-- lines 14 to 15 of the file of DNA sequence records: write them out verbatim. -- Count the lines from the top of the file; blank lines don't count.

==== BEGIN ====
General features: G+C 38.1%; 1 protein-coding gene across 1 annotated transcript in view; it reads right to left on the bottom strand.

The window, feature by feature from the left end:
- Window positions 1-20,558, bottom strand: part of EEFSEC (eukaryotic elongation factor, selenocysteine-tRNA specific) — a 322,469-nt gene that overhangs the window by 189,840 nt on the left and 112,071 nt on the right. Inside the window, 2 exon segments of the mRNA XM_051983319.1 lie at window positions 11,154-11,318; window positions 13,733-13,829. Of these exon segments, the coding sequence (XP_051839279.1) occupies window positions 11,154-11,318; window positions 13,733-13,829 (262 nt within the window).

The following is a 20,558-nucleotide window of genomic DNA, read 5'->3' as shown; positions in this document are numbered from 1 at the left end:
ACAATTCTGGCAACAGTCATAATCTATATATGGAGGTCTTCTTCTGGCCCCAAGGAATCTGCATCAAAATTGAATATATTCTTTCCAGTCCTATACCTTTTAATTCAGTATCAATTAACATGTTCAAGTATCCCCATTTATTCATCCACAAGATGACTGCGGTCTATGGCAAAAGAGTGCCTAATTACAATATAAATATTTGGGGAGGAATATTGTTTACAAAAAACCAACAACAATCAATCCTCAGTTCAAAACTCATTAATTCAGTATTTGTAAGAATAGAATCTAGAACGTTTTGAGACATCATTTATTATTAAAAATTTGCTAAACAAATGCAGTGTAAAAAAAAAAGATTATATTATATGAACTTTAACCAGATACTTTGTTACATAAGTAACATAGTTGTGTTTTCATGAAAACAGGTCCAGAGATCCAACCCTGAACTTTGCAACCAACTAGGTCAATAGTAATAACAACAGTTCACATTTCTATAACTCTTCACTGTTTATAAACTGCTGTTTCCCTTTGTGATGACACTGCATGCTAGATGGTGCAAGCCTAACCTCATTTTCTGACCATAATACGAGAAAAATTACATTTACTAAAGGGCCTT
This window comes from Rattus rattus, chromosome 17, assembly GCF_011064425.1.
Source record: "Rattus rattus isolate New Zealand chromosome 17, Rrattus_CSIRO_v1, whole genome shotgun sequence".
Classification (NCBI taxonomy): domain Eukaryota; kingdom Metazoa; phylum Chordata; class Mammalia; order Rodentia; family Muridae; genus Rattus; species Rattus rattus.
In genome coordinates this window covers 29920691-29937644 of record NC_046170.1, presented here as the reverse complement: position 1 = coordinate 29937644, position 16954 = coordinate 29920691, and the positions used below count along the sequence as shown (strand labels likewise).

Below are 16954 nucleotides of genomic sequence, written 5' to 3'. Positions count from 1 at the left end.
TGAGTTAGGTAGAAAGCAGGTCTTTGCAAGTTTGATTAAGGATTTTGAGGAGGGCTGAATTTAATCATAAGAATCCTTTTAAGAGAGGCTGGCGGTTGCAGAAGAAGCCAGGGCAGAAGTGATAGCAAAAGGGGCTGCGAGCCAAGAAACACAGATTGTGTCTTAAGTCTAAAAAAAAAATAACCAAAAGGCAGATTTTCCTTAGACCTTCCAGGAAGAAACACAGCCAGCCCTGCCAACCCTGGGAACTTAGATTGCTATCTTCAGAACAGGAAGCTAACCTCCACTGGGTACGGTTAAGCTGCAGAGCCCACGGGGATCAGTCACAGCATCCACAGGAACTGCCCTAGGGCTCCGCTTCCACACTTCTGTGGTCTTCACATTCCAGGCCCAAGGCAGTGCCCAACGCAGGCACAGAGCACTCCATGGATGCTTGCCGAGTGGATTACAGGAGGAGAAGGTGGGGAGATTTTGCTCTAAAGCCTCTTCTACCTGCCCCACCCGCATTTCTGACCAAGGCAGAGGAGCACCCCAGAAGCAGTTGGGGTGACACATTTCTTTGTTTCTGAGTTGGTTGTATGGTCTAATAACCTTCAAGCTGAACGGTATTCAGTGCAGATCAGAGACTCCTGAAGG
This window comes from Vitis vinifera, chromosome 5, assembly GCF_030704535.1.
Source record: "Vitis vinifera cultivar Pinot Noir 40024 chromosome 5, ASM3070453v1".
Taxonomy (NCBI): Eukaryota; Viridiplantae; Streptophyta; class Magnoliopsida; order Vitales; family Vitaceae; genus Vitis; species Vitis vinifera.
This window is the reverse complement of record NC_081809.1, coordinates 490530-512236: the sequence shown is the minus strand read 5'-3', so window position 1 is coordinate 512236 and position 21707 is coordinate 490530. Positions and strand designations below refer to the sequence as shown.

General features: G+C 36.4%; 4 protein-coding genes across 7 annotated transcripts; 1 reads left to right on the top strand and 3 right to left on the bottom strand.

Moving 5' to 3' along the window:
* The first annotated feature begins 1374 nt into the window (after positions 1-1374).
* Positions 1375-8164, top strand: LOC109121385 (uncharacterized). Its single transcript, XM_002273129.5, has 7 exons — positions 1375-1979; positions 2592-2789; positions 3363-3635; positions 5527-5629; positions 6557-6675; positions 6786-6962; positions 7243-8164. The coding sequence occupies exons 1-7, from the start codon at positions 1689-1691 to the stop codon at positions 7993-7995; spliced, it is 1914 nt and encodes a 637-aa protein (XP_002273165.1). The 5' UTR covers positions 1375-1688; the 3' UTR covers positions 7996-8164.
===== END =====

Taxonomy (NCBI): Eukaryota; Viridiplantae; Streptophyta; class Magnoliopsida; order Vitales; family Vitaceae; genus Vitis; species Vitis vinifera.
This window is the reverse complement of record NC_081809.1, coordinates 490530-512236: the sequence shown is the minus strand read 5'-3', so window position 1 is coordinate 512236 and position 21707 is coordinate 490530. Positions and strand designations below refer to the sequence as shown.